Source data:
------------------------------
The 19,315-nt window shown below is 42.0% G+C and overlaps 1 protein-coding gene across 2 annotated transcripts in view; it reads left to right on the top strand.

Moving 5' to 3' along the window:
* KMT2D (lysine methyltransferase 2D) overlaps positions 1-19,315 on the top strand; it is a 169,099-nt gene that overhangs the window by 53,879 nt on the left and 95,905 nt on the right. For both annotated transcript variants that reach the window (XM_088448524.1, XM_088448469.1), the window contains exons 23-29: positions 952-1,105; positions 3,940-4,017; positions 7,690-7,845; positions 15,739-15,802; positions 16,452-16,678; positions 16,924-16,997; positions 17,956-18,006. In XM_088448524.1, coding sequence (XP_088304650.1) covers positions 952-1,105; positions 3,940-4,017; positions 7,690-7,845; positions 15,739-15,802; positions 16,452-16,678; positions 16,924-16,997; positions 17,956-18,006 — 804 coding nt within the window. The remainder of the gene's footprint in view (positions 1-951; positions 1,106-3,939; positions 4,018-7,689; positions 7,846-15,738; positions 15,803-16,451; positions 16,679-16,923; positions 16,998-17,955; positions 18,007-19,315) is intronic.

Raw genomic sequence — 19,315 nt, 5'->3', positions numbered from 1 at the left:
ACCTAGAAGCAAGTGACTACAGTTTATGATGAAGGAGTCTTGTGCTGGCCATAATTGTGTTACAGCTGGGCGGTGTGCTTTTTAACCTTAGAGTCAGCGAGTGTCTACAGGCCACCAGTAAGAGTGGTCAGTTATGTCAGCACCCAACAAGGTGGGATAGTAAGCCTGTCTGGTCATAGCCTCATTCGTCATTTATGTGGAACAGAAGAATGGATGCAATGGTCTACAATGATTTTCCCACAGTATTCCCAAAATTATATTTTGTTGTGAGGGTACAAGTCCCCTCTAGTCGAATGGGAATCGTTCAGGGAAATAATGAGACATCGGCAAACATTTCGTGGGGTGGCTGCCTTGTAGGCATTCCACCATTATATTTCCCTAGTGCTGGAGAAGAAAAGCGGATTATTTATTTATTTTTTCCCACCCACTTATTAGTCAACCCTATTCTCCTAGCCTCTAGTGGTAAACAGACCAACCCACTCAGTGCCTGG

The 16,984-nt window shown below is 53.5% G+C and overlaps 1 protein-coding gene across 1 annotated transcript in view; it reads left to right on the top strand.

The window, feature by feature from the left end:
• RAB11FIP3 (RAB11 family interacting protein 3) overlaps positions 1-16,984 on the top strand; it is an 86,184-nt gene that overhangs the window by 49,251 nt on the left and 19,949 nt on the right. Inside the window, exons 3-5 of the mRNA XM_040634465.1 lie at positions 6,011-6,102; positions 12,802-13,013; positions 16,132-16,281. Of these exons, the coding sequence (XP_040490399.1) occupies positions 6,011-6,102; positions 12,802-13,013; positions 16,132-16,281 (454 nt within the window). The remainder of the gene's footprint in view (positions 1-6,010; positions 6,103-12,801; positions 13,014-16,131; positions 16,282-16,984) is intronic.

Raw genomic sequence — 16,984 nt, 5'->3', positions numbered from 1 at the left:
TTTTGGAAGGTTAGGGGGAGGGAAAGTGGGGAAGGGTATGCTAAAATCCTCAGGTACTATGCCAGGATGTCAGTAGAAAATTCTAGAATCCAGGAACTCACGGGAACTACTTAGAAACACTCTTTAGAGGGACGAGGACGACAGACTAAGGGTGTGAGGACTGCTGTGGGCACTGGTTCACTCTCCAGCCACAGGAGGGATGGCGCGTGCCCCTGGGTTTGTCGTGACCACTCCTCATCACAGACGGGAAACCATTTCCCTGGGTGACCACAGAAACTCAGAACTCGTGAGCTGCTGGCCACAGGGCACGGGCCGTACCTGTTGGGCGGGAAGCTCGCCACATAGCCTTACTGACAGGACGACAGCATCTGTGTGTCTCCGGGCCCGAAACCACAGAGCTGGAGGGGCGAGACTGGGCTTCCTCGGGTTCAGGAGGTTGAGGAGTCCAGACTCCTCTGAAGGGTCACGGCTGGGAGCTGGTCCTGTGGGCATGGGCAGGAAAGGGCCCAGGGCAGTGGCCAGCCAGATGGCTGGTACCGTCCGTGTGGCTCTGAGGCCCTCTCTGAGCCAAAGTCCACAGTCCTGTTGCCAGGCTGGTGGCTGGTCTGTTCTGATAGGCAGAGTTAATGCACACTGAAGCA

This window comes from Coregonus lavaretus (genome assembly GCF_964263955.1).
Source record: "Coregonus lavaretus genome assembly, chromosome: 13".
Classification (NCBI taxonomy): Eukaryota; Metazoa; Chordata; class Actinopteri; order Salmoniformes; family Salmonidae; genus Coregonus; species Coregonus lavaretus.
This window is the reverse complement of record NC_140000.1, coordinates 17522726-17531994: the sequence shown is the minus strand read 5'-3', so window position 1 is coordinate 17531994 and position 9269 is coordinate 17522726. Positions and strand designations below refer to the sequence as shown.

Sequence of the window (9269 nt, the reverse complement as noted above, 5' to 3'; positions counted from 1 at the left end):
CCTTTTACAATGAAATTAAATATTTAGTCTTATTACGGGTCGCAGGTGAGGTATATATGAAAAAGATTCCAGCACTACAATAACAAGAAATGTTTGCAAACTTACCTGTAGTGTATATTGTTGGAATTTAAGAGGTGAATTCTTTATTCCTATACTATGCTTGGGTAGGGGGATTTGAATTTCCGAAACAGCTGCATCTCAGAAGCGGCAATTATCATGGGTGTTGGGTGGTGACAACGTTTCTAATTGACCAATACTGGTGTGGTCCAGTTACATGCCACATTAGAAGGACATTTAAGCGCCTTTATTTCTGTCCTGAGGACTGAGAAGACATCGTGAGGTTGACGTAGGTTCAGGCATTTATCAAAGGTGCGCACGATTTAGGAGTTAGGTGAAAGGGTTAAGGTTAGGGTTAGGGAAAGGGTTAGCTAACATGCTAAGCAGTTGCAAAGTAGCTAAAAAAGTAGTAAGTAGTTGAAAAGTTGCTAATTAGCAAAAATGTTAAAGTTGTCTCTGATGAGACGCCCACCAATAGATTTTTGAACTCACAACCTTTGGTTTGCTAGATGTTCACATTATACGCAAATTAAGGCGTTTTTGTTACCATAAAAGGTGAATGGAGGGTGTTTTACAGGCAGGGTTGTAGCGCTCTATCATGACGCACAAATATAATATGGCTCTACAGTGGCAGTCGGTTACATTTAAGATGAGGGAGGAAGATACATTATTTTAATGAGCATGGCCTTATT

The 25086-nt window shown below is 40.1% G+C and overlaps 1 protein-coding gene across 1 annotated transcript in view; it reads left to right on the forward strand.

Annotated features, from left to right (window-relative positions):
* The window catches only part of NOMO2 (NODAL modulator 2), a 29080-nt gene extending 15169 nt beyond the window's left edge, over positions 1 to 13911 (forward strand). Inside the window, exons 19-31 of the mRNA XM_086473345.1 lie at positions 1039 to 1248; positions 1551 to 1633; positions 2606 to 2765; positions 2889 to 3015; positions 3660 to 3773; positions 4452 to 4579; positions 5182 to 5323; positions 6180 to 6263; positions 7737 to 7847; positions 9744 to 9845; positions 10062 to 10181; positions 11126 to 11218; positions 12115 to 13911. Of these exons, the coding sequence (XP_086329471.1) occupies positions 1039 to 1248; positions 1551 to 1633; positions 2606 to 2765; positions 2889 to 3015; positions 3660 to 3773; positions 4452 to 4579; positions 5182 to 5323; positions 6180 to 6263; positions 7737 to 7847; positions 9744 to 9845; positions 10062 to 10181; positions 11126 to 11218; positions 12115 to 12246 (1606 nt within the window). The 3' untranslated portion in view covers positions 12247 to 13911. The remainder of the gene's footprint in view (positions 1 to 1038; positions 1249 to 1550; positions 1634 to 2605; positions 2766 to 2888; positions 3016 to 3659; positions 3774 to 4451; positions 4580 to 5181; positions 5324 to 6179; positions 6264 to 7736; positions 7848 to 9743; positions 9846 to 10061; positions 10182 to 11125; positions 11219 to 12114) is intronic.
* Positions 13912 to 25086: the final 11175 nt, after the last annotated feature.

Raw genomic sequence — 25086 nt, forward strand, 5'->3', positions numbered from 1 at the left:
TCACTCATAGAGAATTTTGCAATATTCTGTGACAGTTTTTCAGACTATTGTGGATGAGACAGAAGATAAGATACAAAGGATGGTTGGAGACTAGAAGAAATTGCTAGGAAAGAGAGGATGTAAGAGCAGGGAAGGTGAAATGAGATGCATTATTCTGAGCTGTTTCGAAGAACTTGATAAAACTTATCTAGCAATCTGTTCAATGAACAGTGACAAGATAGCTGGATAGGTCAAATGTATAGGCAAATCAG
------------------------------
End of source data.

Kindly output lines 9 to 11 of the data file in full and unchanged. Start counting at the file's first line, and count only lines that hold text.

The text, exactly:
Raw genomic sequence — 16,984 nt, 5'->3', positions numbered from 1 at the left:
TTTTGGAAGGTTAGGGGGAGGGAAAGTGGGGAAGGGTATGCTAAAATCCTCAGGTACTATGCCAGGATGTCAGTAGAAAATTCTAGAATCCAGGAACTCACGGGAACTACTTAGAAACACTCTTTAGAGGGACGAGGACGACAGACTAAGGGTGTGAGGACTGCTGTGGGCACTGGTTCACTCTCCAGCCACAGGAGGGATGGCGCGTGCCCCTGGGTTTGTCGTGACCACTCCTCATCACAGACGGGAAACCATTTCCCTGGGTGACCACAGAAACTCAGAACTCGTGAGCTGCTGGCCACAGGGCACGGGCCGTACCTGTTGGGCGGGAAGCTCGCCACATAGCCTTACTGACAGGACGACAGCATCTGTGTGTCTCCGGGCCCGAAACCACAGAGCTGGAGGGGCGAGACTGGGCTTCCTCGGGTTCAGGAGGTTGAGGAGTCCAGACTCCTCTGAAGGGTCACGGCTGGGAGCTGGTCCTGTGGGCATGGGCAGGAAAGGGCCCAGGGCAGTGGCCAGCCAGATGGCTGGTACCGTCCGTGTGGCTCTGAGGCCCTCTCTGAGCCAAAGTCCACAGTCCTGTTGCCAGGCTGGTGGCTGGTCTGTTCTGATAGGCAGAGTTAATGCACACTGAAGCA

This window comes from Coregonus lavaretus (genome assembly GCF_964263955.1).